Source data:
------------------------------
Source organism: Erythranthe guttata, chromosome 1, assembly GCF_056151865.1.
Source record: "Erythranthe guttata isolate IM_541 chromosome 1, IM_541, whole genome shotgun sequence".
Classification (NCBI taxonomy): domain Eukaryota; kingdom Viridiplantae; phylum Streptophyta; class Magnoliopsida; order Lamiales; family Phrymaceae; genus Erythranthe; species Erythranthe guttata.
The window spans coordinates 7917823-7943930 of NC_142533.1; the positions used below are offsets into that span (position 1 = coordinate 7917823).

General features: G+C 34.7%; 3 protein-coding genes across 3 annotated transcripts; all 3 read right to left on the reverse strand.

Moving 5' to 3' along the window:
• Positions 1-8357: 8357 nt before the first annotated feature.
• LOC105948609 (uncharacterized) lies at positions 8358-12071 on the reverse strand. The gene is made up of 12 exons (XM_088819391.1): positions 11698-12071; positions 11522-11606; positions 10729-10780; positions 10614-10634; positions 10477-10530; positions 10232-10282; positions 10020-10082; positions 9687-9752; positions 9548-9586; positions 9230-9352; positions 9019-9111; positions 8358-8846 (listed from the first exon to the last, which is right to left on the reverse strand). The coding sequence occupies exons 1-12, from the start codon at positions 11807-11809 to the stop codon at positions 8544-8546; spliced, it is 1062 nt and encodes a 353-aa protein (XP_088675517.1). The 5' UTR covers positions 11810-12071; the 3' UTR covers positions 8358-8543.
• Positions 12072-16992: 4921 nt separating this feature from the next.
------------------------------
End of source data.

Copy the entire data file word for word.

Source organism: Erythranthe guttata, chromosome 1, assembly GCF_056151865.1.
Source record: "Erythranthe guttata isolate IM_541 chromosome 1, IM_541, whole genome shotgun sequence".
Classification (NCBI taxonomy): domain Eukaryota; kingdom Viridiplantae; phylum Streptophyta; class Magnoliopsida; order Lamiales; family Phrymaceae; genus Erythranthe; species Erythranthe guttata.
The window spans coordinates 7917823-7943930 of NC_142533.1; the positions used below are offsets into that span (position 1 = coordinate 7917823).

General features: G+C 34.7%; 3 protein-coding genes across 3 annotated transcripts; all 3 read right to left on the reverse strand.

Moving 5' to 3' along the window:
• Positions 1-8357: 8357 nt before the first annotated feature.
• LOC105948609 (uncharacterized) lies at positions 8358-12071 on the reverse strand. The gene is made up of 12 exons (XM_088819391.1): positions 11698-12071; positions 11522-11606; positions 10729-10780; positions 10614-10634; positions 10477-10530; positions 10232-10282; positions 10020-10082; positions 9687-9752; positions 9548-9586; positions 9230-9352; positions 9019-9111; positions 8358-8846 (listed from the first exon to the last, which is right to left on the reverse strand). The coding sequence occupies exons 1-12, from the start codon at positions 11807-11809 to the stop codon at positions 8544-8546; spliced, it is 1062 nt and encodes a 353-aa protein (XP_088675517.1). The 5' UTR covers positions 11810-12071; the 3' UTR covers positions 8358-8543.
• Positions 12072-16992: 4921 nt separating this feature from the next.